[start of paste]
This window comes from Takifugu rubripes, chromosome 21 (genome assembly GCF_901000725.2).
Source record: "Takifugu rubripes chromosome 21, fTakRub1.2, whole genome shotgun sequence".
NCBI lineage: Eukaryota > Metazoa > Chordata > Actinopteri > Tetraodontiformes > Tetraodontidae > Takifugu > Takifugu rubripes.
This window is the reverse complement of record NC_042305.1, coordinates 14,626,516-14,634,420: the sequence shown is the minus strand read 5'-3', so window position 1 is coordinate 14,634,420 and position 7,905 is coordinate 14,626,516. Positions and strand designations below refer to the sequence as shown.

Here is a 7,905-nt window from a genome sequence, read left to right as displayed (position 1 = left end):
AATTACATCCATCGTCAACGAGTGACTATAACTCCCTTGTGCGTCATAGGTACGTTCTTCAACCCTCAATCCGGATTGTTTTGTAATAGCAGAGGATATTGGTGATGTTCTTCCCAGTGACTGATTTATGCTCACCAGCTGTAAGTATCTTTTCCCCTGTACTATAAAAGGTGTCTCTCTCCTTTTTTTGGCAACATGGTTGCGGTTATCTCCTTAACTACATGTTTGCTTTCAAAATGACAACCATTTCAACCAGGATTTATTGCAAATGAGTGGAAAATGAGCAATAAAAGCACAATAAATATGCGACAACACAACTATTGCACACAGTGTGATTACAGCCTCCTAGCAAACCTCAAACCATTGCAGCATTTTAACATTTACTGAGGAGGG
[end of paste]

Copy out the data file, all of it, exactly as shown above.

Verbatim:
This window comes from Takifugu rubripes, chromosome 21 (genome assembly GCF_901000725.2).
Source record: "Takifugu rubripes chromosome 21, fTakRub1.2, whole genome shotgun sequence".
NCBI lineage: Eukaryota > Metazoa > Chordata > Actinopteri > Tetraodontiformes > Tetraodontidae > Takifugu > Takifugu rubripes.
This window is the reverse complement of record NC_042305.1, coordinates 14,626,516-14,634,420: the sequence shown is the minus strand read 5'-3', so window position 1 is coordinate 14,634,420 and position 7,905 is coordinate 14,626,516. Positions and strand designations below refer to the sequence as shown.

Here is a 7,905-nt window from a genome sequence, read left to right as displayed (position 1 = left end):
AATTACATCCATCGTCAACGAGTGACTATAACTCCCTTGTGCGTCATAGGTACGTTCTTCAACCCTCAATCCGGATTGTTTTGTAATAGCAGAGGATATTGGTGATGTTCTTCCCAGTGACTGATTTATGCTCACCAGCTGTAAGTATCTTTTCCCCTGTACTATAAAAGGTGTCTCTCTCCTTTTTTTGGCAACATGGTTGCGGTTATCTCCTTAACTACATGTTTGCTTTCAAAATGACAACCATTTCAACCAGGATTTATTGCAAATGAGTGGAAAATGAGCAATAAAAGCACAATAAATATGCGACAACACAACTATTGCACACAGTGTGATTACAGCCTCCTAGCAAACCTCAAACCATTGCAGCATTTTAACATTTACTGAGGAGGG